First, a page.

But that was twenty five years ago. Not that GNR do nostalgia. No reunion tours. No looking back. No Slash. No Duff. No Izzy. But there is a lineage. It's still a band. Maybe not the GNR you fell in love with under Thatcher. But it is still a band. Not the most dangerous band in the world : but the most unpunctual.

Having seen them before finish at 1.30am, I vowed never to see them again. But memory is hazy., And you should never trust a liar. I vowed instead to come prepared. But I shouldn't have to plan to travel this far and book a hotel just to see a band.

This time we are prepared. I have located the smallest venue in the smallest city on the tour (Nottingham's converted ice rink that is the Capital One FM Arena), the cheapest standing tickets, and the city that – should GNR finish at 1.30 in the morning – we can walk to in ten minutes, and stay in for under £50. (£150 cheaper than a cab back from London, and £100 cheaper than a hotel in London). But it's absurd that the only realistic gig I can attend is 150 miles away. Bands shouldn't need this level of dedication, or hassle. Changing shifts at work, arranging child care and moving schedules around. Just come on at 8.30 or 9.00pm, finished at 11.00 or 11.30, and we all know the deal. At this point, we're committed. We've paid the money. We're here. A multitude of things have happened to make this night occur. Why quit at this late hour?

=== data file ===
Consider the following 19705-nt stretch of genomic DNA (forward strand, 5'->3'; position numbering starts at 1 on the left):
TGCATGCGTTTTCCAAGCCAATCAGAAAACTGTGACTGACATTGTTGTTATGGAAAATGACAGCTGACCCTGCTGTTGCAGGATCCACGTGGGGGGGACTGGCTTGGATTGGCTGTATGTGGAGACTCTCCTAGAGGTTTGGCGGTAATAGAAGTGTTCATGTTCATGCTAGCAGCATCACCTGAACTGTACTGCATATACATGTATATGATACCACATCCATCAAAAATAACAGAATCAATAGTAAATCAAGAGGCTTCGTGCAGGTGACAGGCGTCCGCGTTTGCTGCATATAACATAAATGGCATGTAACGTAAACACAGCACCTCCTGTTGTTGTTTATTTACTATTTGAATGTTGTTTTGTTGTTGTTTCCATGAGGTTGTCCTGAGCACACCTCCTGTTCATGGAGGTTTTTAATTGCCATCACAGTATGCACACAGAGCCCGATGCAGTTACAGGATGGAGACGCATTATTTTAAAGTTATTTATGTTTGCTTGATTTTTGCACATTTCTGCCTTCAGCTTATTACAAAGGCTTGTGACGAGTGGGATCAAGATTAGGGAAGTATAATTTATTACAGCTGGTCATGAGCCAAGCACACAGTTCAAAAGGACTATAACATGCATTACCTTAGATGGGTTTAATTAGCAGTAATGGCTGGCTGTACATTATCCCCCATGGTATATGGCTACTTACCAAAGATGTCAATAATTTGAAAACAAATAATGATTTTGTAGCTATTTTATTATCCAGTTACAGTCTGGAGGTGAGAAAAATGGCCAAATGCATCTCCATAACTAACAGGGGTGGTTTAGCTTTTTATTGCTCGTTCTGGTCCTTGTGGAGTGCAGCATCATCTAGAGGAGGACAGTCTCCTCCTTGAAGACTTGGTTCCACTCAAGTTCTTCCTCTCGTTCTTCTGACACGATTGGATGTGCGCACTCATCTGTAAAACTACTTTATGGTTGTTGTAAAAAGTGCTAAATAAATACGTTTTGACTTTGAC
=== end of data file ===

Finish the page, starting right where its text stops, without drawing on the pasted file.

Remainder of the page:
But, given that they get on stage at 22.47, I could have seen Black Sabbath's first show in seven years in Birmingham (30 miles from here), left at the end of the main set (at 22.15), driven up here, and been in the venue by the time they'd started their second song.


It's not 1987 anymore, thank God. The time when you could go out until 2am on a weeknight exist in only a very small window – 10 years or so of your life – and for a band that has been going 27 years, you can guess that that window closed a long time ago.

On one hand, it's Axl's world : we just live in it. And he's not late. We're just early.

On my hand, when you buy tickets and turn up after twenty years of delays and late starts, you're validating the unpunctual and callous disrespect for the lives that work to afford to buy the tickets for shows like this. But who cares. Live a little. Be dangerous. It's rock'n'roll!